If we wanted to take more of the position off at a certain target, we could simply duplicate the target price. Here I set the target prices to "18600,18600,18700" to enforce that two thirds of the position be taken off at TP1 and TP2, while the remaining third gets taken off at TP3.
We can also show outcome annotations to describe how much R is generated from each possible trade outcome. Using the below chart as an example, the stop loss indicates a -1R loss. The total R from this trade criteria is 1.33 R, and each target price shows how much R is being generated if one were to take off an equal part of the position at said target prices. In this case, we would generate 0.17 R from taking one third of the position off at TP1, another 0.5 R from taking one third of the position off at TP2, and another 0.67 R from taking the remaining one third of the position off at TP3, all adding up to the total R indicated on the right-hand side label.
Using multiple entries works the same way as using multiple target prices, where the input should indicate each entry price separated by commas. In this example I've used "18550,18450" to achieve an average price of 18500, as indicated by the "E_avg" label that appears when more than one entry price is utilized. We can also opt to display risk as dollars instead of R values, where you can input your desired risk per trade, and all values are shown as dollar amounts instead of R multiples, as shown below with a risk per trade of $100.
This is meant to be an educational tool for trades that utilize multiple profit targets and/or entries. Hope you like it!

Macro Risk On/Off SentimentOverview
As an Ichimoku trader, I've always found it crucial to understand the broader market sentiment before entering trades. That's why I developed this Macro Risk On/Off Sentiment Indicator. It's designed to provide a comprehensive view of global market risk sentiment by analysing multiple factors across different asset classes. By combining nine key market indicators, it produces an overall risk sentiment score, giving me a clearer picture of the market's mood before I apply my Ichimoku strategy.
Rationale
While Ichimoku is powerful for identifying trends and potential entry points, I realised it doesn't always capture the broader market context. Markets don't exist in isolation—they're influenced by a myriad of factors including volatility, economic indicators, and cross-asset relationships. By creating this indicator, I aimed to fill that gap, providing myself with a macro view that complements my Ichimoku analysis.
How It Works
The indicator analyses nine different market factors:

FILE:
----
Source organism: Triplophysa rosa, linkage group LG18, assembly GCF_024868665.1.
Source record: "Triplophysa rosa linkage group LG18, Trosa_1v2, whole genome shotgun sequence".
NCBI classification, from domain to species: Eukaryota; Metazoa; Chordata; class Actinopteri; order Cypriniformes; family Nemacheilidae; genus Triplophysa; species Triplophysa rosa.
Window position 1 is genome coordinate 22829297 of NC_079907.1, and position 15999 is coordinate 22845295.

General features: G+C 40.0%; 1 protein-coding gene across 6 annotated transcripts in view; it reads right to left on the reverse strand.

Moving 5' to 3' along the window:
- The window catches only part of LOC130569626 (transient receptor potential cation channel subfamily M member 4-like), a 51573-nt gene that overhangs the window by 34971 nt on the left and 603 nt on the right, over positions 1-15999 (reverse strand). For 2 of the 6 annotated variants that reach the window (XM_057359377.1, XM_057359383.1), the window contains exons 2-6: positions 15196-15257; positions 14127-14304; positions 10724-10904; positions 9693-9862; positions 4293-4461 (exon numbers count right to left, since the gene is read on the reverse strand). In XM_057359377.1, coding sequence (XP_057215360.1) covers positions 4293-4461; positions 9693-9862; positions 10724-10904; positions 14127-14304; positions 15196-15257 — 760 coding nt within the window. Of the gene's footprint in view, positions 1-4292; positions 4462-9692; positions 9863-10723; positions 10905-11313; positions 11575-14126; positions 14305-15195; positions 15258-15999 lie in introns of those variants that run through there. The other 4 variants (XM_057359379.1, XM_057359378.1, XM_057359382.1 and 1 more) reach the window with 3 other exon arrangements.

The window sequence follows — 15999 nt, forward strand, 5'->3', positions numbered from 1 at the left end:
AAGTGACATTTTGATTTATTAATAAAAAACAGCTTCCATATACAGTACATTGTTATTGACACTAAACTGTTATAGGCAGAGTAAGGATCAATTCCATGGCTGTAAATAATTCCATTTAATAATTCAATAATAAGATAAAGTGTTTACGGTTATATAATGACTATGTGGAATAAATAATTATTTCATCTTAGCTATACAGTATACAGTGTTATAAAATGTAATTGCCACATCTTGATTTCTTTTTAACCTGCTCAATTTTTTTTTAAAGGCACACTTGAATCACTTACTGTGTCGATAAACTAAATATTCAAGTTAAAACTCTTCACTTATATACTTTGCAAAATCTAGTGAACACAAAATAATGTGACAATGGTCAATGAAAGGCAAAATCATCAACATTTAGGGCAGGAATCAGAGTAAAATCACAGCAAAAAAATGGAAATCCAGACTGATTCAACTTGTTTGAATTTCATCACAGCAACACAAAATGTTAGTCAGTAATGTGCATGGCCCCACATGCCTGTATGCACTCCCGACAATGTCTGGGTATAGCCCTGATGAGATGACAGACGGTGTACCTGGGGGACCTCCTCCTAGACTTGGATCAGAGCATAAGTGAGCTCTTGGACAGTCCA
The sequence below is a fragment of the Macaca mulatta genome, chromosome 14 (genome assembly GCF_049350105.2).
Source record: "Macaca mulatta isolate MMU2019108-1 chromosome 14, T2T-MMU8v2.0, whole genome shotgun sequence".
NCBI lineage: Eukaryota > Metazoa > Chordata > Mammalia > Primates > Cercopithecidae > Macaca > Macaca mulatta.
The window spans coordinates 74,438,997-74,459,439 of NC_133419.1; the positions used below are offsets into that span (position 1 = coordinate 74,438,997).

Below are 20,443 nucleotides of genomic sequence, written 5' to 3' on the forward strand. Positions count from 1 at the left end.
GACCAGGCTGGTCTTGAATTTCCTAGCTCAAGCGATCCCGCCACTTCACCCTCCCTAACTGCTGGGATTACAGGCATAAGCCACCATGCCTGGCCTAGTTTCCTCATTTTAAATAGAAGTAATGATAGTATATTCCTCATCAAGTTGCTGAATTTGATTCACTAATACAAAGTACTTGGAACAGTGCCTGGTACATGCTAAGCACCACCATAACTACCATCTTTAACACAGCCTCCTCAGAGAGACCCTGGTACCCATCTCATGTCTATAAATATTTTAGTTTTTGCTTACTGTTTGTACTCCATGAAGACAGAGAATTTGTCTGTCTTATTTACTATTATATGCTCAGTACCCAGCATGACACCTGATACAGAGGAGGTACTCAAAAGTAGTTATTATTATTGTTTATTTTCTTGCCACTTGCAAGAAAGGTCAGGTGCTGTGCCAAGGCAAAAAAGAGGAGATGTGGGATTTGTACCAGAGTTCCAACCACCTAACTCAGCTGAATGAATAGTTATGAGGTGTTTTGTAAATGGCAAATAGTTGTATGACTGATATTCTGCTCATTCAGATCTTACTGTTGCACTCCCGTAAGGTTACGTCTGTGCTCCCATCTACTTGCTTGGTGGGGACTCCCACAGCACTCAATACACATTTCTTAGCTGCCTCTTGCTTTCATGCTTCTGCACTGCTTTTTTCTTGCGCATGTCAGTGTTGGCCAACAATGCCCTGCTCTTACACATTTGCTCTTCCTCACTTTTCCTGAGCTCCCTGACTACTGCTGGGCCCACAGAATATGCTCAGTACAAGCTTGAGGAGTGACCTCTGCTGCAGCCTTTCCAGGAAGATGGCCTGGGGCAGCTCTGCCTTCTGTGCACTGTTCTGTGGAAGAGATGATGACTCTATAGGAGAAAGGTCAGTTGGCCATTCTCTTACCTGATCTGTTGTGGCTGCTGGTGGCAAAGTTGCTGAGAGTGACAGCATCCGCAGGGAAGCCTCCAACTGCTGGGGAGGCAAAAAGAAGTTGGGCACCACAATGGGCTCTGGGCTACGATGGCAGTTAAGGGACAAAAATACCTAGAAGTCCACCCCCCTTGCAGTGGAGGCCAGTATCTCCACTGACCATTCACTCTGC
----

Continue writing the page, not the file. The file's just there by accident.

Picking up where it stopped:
VIX (Volatility Index): Measures market expectations of near-term volatility.
S&P 500 Performance: Represents the overall US stock market performance.
US 10-Year Treasury Yield: Indicates bond market sentiment and economic outlook.
Gold Price Movement: Often seen as a safe-haven asset.
US Dollar Index: Measures the strength of the USD against a basket of currencies.
Emerging Markets Performance: Represents risk appetite for higher-risk markets.
High Yield Bond Spreads: Indicates credit market risk sentiment.
Copper/Gold Ratio: An economic growth indicator.
Put/Call Ratio: Measures overall market sentiment based on options trading.
Each factor is assigned a score based on its z-score relative to its recent history, then weighted according to its perceived importance. The overall risk score is a weighted average of these individual scores.
How I Use It
Before applying my Ichimoku strategy, I first check this indicator to gauge the overall market sentiment:
I look at the blue line plotted on the chart, which represents the overall risk score.
I note the background colour: green for risk-on (positive score) and red for risk-off (negative score).
I check the label in the lower-left corner, which provides specific FX pair recommendations and market expectations.
In a risk-on environment (positive score):
I focus on long positions in AUD/JPY, NZD/JPY, EUR/USD, etc.
I look for short opportunities in USD/CAD, USD/NOK, etc.
I expect commodities and yields to rise
In a risk-off environment (negative score):
I focus on long positions in USD/JPY, USD/CHF, USD/CAD
I look for short opportunities in AUD/USD, NZD/USD, EUR/USD
I expect increased volatility and falling yields
The strength of the sentiment is reflected in how close the score is to either 1 (strong risk-on) or -1 (strong risk-off). This helps me gauge how aggressive or conservative I should be with my Ichimoku trades.
Customisation
I've designed this indicator to be flexible. You can modify it to:
Adjust the lookback period and moving average length (both default to 30)
Change the weighting of different factors in the final score calculation
Include or exclude specific factors based on your analysis needs
By combining this Macro Risk On/Off Sentiment Indicator with my Ichimoku analysis, I've found I can make more informed trading decisions, taking into account both the technical setups I see on the chart and the broader market context.

Sharpe and Sortino Ratios█ OVERVIEW
This indicator calculates the Sharpe and Sortino ratios using a chart symbol's periodic price returns, offering insights into the symbol's risk-adjusted performance. It features the option to calculate these ratios by comparing the periodic returns to a fixed annual rate of return or the returns from another selected symbol's context.
█ CONCEPTS
Returns, risk, and volatility
The return on an investment is the relative gain or loss over a period, often expressed as a percentage. Investment returns can originate from several sources, including capital gains, dividends, and interest income. Many investors seek the highest returns possible in the quest for profit. However, prudent investing and trading entails evaluating such returns against the associated risks (i.e., the uncertainty of returns and the potential for financial losses) for a clearer perspective on overall performance and sustainability.